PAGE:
Creston Valley man says visiting fruit pickers deserve thanks

Web Lead

  • Fri Jul 29th, 2016 1:00pm
  • News

Old car parts are among the items Dave Terleski hauls out of Goat River.

Dave Terleski says that this year’s crop of transient cherry pickers are the tidiest group he has seen during his time in Creston.

Terleski is a familiar sight in and around Creston. Bearded, deeply tanned and wearing shorts for most of the year, he can be seen walking in and around town, stopping to pick up litter wherever he goes.

“A few years ago they left messes everywhere,” he said, speaking about his observations about transient workers. “Last year was much better, and this year it is amazing. I am hardly finding any garbage to pick up where they have been. Now if we could just get the locals to behave the same.”

Since relocating to Creston from Saskatchewan, Terleski has been one of the area’s most recognizable pedestrians. And it isn’t only because he has a particularly dislike for litter and litterers. Surgery on his injured back, the result of years working in a scrap metal yard, gave him some relief.

“That lasted for about 15 years,” he said. “But it has got progressively worse.”

Terleski declined an invitation to sit and chat.

“I even lie down at home to eat,” he said, adding that at restaurants, he stands up to take his meals.

Walking isn’t his only way of combatting back pain. Most days he ends up down on the banks of the Goat River, where he takes a plunge to ease the discomfort.

He has regular routes that eventually lead to the river, making certain days his garbage pickup routine for Gleaners parking lot, Centennial Park, Highway 21 and along the railway tracks.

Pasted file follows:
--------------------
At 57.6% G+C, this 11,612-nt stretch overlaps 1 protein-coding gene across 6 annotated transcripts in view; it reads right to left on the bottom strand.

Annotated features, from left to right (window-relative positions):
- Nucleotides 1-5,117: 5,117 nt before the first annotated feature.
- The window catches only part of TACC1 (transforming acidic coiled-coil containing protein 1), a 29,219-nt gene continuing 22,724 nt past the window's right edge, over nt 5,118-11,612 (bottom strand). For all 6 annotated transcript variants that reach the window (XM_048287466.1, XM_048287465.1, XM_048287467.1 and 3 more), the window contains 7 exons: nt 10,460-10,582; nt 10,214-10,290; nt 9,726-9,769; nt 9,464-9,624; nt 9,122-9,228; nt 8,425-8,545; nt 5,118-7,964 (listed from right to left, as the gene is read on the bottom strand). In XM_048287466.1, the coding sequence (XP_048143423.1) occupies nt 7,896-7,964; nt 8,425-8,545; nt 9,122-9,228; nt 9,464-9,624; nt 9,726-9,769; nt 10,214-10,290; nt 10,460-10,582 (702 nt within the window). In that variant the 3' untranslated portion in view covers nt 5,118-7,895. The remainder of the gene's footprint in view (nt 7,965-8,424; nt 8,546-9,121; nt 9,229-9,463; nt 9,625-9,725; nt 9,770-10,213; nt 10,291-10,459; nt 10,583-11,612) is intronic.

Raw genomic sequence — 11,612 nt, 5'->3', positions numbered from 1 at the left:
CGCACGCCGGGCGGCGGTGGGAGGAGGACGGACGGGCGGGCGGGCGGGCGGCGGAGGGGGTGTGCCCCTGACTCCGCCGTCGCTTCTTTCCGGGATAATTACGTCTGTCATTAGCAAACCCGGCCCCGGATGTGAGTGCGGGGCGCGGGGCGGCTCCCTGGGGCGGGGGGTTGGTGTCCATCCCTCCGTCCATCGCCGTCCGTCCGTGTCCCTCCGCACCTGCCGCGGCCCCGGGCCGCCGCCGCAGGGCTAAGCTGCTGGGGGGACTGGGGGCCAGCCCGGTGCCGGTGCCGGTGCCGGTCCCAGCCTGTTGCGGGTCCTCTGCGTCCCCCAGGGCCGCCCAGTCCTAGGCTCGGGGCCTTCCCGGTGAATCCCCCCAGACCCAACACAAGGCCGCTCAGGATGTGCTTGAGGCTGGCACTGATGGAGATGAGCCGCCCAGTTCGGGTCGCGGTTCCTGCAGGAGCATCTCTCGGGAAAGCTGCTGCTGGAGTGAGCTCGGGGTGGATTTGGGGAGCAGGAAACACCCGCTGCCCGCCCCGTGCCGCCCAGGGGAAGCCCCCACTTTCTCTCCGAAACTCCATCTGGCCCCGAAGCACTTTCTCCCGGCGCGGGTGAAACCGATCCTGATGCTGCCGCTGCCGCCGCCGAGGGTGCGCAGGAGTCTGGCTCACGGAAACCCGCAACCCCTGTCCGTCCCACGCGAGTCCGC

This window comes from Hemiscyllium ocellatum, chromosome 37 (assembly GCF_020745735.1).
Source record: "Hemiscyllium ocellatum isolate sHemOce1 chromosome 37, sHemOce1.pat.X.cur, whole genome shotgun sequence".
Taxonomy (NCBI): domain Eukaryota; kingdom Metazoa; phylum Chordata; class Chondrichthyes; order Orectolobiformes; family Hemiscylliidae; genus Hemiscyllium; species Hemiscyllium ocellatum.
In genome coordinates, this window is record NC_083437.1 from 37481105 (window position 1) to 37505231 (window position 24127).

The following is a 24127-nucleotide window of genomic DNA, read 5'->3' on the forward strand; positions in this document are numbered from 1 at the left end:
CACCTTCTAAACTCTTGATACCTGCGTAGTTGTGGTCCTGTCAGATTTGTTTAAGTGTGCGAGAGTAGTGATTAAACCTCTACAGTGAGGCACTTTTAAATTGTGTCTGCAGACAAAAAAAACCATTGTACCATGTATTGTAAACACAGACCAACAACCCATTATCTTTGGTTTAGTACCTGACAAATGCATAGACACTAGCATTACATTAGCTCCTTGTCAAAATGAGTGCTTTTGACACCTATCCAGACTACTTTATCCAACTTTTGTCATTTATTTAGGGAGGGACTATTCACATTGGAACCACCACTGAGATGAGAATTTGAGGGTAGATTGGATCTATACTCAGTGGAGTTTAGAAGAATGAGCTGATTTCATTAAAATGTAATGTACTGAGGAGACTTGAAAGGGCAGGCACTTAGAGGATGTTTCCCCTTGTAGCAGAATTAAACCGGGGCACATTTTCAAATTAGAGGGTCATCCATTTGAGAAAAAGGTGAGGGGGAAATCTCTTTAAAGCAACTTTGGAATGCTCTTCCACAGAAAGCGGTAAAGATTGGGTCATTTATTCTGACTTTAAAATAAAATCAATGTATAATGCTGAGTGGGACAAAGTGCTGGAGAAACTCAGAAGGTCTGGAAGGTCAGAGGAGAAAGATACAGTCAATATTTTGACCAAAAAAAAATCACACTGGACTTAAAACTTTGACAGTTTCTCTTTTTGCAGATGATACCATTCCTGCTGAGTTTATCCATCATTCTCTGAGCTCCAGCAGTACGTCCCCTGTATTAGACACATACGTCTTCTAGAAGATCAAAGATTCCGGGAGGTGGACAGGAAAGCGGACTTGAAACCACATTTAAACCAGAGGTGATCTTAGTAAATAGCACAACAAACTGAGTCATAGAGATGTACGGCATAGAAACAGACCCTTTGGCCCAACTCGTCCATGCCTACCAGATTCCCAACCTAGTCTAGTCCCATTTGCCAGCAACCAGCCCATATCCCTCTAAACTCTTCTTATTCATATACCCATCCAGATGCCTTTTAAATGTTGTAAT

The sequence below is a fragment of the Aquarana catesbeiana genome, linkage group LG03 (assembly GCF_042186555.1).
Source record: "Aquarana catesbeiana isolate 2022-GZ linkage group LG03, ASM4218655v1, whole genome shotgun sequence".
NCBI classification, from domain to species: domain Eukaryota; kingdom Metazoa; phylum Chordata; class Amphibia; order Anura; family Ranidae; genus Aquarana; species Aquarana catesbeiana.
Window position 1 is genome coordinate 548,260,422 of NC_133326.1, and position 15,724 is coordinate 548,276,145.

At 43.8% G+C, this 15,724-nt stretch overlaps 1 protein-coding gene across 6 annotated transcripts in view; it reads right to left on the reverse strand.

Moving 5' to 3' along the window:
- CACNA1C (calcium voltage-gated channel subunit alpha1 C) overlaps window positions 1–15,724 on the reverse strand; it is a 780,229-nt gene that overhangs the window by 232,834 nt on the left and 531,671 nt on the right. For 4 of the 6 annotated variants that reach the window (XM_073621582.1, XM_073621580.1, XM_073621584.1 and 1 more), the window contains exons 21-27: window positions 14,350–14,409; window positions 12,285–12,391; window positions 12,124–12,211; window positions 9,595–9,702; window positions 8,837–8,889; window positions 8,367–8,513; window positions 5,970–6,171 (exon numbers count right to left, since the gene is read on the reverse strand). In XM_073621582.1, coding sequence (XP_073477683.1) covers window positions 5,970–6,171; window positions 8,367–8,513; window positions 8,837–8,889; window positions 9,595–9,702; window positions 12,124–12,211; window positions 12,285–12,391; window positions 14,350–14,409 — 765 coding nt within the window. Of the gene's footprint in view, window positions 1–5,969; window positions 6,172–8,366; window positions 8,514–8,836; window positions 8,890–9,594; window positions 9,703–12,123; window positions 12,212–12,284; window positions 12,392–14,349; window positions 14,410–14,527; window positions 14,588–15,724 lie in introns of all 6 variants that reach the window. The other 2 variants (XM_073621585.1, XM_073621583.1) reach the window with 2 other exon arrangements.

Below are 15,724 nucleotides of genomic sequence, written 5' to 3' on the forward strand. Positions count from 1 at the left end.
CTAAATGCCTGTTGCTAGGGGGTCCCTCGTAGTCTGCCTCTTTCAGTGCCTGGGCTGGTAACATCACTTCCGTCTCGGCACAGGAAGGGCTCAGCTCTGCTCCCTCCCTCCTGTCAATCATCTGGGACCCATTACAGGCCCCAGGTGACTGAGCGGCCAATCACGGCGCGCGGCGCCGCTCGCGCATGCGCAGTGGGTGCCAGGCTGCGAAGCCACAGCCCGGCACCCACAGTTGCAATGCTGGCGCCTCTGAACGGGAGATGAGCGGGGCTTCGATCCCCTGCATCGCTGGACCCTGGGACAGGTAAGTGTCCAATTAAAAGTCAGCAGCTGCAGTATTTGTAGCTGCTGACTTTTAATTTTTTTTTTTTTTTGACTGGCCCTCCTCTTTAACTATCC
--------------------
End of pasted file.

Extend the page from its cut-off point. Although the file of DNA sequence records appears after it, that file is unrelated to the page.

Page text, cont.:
“I used to be a hunting guide in Saskatchewan,” he said. “ We would always find beer cans, shopping bags and the like, and I always picked them up.”

He doesn’t profit financially from his activity. A friend (Terleski doesn’t have a vehicle) picks up bags of cans and bottles and delivers them to the recycling centre, where the refunds are directed to the Pet Adoption and Welfare Society.

“They do good work,” he said.

And his Good Samaritan work isn’t restricted to dry land. He routinely hauls junk out of the Goat River.

“I have pulled out microwaves, washers, dryers, stoves, TVs and VCRs,” he said. “It is disgusting that people use the river for a dump.”

Lately, he said, he has been finding rusted-out old car frames that were used to shore up the banks of Goat River as far back as the 1930s. As erosion exposes the metal, it becomes a hazard to swimmers and people who float downstream on tubes.

He described a pile of scrap metal he has stacked behind a large rock on the bank near Goat Canyon Road.

“I take a hammer and chisel into the water and break off pieces that I can haul to the bank,” he said.

A scrap metal dealer collects the material when Terleski amasses a sufficient amount to make the drive worthwhile.

As much as he dislikes unsightly litter, though, it’s the hazards that items can pose, especially to children, that keep him vigilant.

“Downstream from the Goat River Bridge on Highway 21 I found a local party place where people apparently enjoy throwing bottles onto the rocks to break them. I have even found broken glass on the sandy beach where kids play.”

Terleski makes it clear that his mission to the Advance office is not to complain.

“These young cherry pickers have earned a bad reputation for the mess they leave each year,” he said. “But I want people to know that this year there has been a huge change, and they deserve our thanks for it.”